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Roger N. Meyer "...of a different mind "
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Roger N. Meyer

Copyright 2002

All Rights Reserved



     Twelve years old.  He sat with his mother in the front row pew, his soft-toned green patterned short-sleeved shirt a contrast to his mother's white blouse.  His face was vacant with shock and confusion.


     During and after the service he spoke in the same gentle, reserved manner as he did when I interviewed him and his parents five months ago.  At the reception, I drifted over to relatives and overheard them saying that he was outside, playing with some younger children who had come with their parents to the mass. After many people had left the reception hall, he sat at a table near the door, alone.


     His father was 58, a wildlife and fish biologist with the state, a Portland-born man who went to the University of Oregon in Eugene and started his career in a small southern Oregon town close to the center of our state's national and state forests.  The boy was their only child.  His mother and dad knew he was someone special from the start.  Deeply religious, his parents realized that their son was not going to survive public school, so they home schooled him.  When you saw his father David, he didn't strike you as a rugged, outdoorsey type, yet his life's work took him on short trips deep into the wilderness all over his assigned territories, loving the fish restoration projects, wildlife censuses and studies and the companionship of men and women with the same passions and similar interests.  A man comforted by structure, sustained by adventure, David's work took him to wild places and into service for his country.  He was in the active military, and then the reserves.  David's work colleagues loved him.  The family's life revolved around David's work, his friends, and their "church family."  Tammy was a stay-at-home mom.


     A fatal auto accident at the age of 58.  Tammy said they always talked about what would happen if she were to go first.  Who would take care of Joseph?  They both came from close families and were in the midst of the details when David's death cut the planning short. The Portland suburb they moved to a few years back seemed a good place to settle.  David was working on the house, expanding it, making room for an active boy about to become a teenager.  They never considered that it was David who would go first.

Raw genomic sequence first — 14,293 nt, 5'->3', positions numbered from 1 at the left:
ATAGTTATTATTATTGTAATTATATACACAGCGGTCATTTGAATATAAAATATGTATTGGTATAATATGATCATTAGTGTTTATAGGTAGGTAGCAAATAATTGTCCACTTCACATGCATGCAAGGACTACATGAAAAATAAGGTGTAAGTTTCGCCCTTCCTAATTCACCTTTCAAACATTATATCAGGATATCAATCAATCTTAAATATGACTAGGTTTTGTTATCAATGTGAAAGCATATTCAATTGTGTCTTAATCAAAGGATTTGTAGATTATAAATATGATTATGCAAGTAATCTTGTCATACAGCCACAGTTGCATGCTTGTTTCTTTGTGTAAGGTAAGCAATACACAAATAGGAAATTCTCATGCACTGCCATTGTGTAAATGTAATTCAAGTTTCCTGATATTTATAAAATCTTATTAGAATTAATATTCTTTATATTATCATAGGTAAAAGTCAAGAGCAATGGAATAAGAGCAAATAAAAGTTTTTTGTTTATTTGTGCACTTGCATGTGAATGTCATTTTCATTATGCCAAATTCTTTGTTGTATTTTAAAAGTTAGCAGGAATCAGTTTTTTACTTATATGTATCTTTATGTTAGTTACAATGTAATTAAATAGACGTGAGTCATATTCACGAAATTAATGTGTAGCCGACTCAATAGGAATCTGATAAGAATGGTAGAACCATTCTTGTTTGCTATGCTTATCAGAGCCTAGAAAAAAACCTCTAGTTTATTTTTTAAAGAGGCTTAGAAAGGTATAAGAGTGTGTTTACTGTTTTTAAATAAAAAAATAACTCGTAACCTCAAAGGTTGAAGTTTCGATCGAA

Our connection was the Portland Asperger Network's Game Club.  Since its modest beginning two years ago, Joseph and his parents attended every second Friday of the month, driving the thirty miles to another Portland suburb where Joseph could bring his hand-held electronic games and play video games with other Asperger children.  Game Club had grown to the point where other parents looked forward to sharing time with each other, keeping watchful eyes on their children, knowing they were safe, un judged by their peers, free from harassment, teasing, belittlement, shame and embarrassment at having missed the subtle cues, the invitations to speak and play with other children who did not understand or tolerate their different ness.


     For a family so private in their own community, they had a big church family.  The sanctuary was nearly filled by the time I arrived, just in time for the beginning of the mass.  Jewish but unaffiliated, I had listened to the local Catholic radio station and knew the mass, the prayers and responses, the order of the service.  I didn't need to fumble to feel comfortable.  We were all there, strangers and friends, together focused on matters quite outside of our different lives and faiths.


     During the hour's video interview last fall at their home, I had no idea how complex and full was David's life, how absorbed in its every detail were Joseph and his mother.  His parents sat there on the couch talking about their son, both so involved in enthusiasm over the opportunity that one night a month gave them all to feel welcome members of a larger community, a community composed of children who were strangers to one another, their school mates, and to many of their families.  By themselves, each of the three families and their children I interviewed were not strangers, not in their own homes anyway.  But their interaction with "the world out there" was often strained, confused, colored with doubt, shame, anxiety.  Every outing provoked a vigilance leading to a drawing together around their child, often leading to withdrawal upon the first signs of tantrum, anger, vocal and bodily confusion, of behavior from their child acting like an infant.